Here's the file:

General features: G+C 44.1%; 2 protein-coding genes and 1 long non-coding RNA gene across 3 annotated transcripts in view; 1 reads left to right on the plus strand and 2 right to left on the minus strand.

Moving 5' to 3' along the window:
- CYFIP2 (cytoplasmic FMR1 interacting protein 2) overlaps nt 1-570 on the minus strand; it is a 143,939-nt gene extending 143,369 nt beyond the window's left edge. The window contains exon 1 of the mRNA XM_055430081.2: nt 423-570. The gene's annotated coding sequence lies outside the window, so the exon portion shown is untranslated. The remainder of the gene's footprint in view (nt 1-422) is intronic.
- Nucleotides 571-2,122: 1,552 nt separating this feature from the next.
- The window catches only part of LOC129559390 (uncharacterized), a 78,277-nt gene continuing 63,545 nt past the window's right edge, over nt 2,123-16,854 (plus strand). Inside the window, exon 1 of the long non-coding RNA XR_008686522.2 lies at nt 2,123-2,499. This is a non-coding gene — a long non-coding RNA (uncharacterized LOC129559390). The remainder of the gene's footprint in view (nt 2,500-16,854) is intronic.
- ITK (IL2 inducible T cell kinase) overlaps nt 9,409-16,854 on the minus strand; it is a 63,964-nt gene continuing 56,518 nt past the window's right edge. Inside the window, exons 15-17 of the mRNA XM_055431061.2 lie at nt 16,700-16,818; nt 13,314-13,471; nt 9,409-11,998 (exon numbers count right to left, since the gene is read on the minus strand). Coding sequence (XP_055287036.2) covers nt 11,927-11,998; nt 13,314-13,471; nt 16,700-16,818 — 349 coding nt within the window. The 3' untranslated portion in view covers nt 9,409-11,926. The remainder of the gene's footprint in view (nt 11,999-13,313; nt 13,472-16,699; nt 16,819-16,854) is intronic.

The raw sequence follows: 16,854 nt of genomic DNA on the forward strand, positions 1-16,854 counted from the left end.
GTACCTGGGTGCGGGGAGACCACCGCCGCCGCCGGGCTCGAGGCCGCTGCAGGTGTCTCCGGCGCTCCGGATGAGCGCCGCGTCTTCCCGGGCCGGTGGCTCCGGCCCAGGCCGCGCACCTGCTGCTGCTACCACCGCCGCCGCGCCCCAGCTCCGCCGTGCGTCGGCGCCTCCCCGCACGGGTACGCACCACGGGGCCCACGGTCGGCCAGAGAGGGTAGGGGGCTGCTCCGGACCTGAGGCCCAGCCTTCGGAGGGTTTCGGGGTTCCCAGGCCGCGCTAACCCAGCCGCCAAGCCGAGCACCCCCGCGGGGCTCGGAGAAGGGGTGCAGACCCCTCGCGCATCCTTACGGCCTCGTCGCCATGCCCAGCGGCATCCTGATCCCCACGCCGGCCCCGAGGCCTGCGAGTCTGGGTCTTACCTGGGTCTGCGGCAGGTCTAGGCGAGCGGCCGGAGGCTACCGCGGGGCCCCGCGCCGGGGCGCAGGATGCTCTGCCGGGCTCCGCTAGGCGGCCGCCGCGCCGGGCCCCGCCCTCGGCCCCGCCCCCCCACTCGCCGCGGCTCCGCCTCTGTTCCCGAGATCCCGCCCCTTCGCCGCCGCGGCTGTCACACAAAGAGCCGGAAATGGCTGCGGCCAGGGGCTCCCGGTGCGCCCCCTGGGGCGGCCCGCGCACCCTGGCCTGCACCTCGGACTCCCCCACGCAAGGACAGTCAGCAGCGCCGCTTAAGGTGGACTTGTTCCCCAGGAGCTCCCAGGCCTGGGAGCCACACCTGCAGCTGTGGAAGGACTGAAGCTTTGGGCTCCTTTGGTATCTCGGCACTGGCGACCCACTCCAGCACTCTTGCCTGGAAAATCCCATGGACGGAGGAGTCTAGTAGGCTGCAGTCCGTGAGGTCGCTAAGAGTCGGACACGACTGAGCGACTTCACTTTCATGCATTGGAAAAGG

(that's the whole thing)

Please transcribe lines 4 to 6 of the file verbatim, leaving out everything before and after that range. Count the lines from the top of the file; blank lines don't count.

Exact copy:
- Nucleotides 571-2,122: 1,552 nt separating this feature from the next.
- The window catches only part of LOC129559390 (uncharacterized), a 78,277-nt gene continuing 63,545 nt past the window's right edge, over nt 2,123-16,854 (plus strand). Inside the window, exon 1 of the long non-coding RNA XR_008686522.2 lies at nt 2,123-2,499. This is a non-coding gene — a long non-coding RNA (uncharacterized LOC129559390). The remainder of the gene's footprint in view (nt 2,500-16,854) is intronic.
- ITK (IL2 inducible T cell kinase) overlaps nt 9,409-16,854 on the minus strand; it is a 63,964-nt gene continuing 56,518 nt past the window's right edge. Inside the window, exons 15-17 of the mRNA XM_055431061.2 lie at nt 16,700-16,818; nt 13,314-13,471; nt 9,409-11,998 (exon numbers count right to left, since the gene is read on the minus strand). Coding sequence (XP_055287036.2) covers nt 11,927-11,998; nt 13,314-13,471; nt 16,700-16,818 — 349 coding nt within the window. The 3' untranslated portion in view covers nt 9,409-11,926. The remainder of the gene's footprint in view (nt 11,999-13,313; nt 13,472-16,699; nt 16,819-16,854) is intronic.